Articles   |    
The Bisurface Total Knee Replacement: A Unique Design for Flexion Four-to-Nine-Year Follow-up Study*
Masao Akagi, M.D.†; Takashi Nakamura, M.D.‡; Yoshitaka Matsusue, M.D.‡; Toyoji Ueo, M.D.§; Kohichi Nishijyo, M.D.§; Eijiro Ohnishi, M.D.§
View Disclosures and Other Information
Investigation performed at the Department of Orthopaedic Surgery, Kyoto University, Kyoto City, Japan
*No benefits have been received or will be received from a commercial party related directly or indirectly to the subject of this article. No funds were received in support of this study.
†Peterson Tribology Laboratory, Department of Orthopaedics, Loma Linda University, 250 Caroline, Suite H, San Bernadino, California 92408. E-mail address: massa@kuhp.kyoto-u.ac.jp.
‡Department of Orthopaedic Surgery, School of Medicine, Kyoto University, 54 Kawahara-cho, Shogoin, Sakyo-ku, Kyoto City 606-8507, Japan.
§Department of Orthopaedic Surgery, Tamatsukuri-Kohseinenkin Hospital, 1-2 Tamatsukuri, Tamayu-cho, Yatsuka County, Shimane Prefecture 699-0294, Japan.

J Bone Joint Surg Am, 2000 Nov 01;82(11):1626-1626
5 Recommendations (Recommend) | 3 Comments | Saved by 3 Users Save Case


Background: The Bisurface knee prosthesis was designed in 1989 to improve knee flexion without affecting the durability of the prosthesis. The prosthesis has a unique ball-and-socket joint in the midposterior portion of the femoral and tibial components, which functions as a posterior stabilizing cam mechanism and causes femoral rollback. The femoral component was made of alumina ceramic. The purpose of this study was to review the clinical results of the first 223 arthroplasties performed with this prosthesis in order to assess whether this new implant had achieved its design objectives.

Methods: From December 1989 to May 1994, all patients who were scheduled for primary total knee arthroplasty were enrolled in a prospective study of the Bisurface knee. The patients were evaluated clinically according to The Hospital for Special Surgery knee-rating system and with a self-administered questionnaire, and they were evaluated radiographically according to the system of the Knee Society. Kaplan-Meier survivorship analysis was performed with revision of the knee or recommendation for revision as the end point.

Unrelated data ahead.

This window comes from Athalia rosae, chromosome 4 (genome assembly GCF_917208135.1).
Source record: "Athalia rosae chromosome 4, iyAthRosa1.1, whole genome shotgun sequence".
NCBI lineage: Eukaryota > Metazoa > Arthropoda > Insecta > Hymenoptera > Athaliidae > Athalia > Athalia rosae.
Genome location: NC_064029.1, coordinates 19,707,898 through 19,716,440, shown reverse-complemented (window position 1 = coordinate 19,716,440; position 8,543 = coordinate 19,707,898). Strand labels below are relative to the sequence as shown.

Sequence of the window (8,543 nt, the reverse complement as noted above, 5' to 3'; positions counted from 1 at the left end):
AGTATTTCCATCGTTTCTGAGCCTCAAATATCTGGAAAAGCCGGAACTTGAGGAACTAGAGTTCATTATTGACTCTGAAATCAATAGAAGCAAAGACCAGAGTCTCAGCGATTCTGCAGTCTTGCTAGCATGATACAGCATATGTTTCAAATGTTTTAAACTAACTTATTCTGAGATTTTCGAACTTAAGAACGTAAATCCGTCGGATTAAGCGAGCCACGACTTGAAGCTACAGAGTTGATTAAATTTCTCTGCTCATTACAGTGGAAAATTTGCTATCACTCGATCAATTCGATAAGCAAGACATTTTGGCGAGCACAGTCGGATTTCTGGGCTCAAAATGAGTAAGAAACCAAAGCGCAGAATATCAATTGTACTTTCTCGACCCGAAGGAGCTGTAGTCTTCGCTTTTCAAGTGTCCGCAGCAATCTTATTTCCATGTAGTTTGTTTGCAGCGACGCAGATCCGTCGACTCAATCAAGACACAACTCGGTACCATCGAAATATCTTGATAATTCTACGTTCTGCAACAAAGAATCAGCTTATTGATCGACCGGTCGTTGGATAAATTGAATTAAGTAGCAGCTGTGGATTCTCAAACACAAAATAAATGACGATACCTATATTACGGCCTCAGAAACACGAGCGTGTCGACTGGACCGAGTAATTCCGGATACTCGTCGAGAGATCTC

Results: One hundred and sixty-six patients treated with a total of 223 consecutive primary total knee arthroplasties were enrolled in the study, and 182 knees were followed for 3.9 to 9.0 years (mean, 5.8 years). Preoperatively, the mean Hospital for Special Surgery knee score was 44.5 points. At the time of latest follow-up, the mean knee score was 86.3 points. The mean preoperative and postoperative ranges of flexion were 119 and 124 degrees, respectively. The patients, even those with a good preoperative range of motion, rarely lost deep flexion of the knee after the procedure. A revision operation was performed in eight knees (because of infection in five, instability in two, and breakage of the peg of the patellar component in one). Two knees had recurrent medial-lateral subluxations of the femorotibial articulation, which were treated nonoperatively. No prosthesis had loosened aseptically and no alumina ceramic femoral component had broken by the time of latest follow-up. The rate of survival of the implant was 94 percent (95 percent confidence interval, 90 to 98 percent) at six years. According to the patient questionnaires, 20 percent of the knees sometimes felt loose in daily living activities, which prompted us to improve the intrinsic stability of the prosthesis by improving the congruity of the ball-and-socket joint.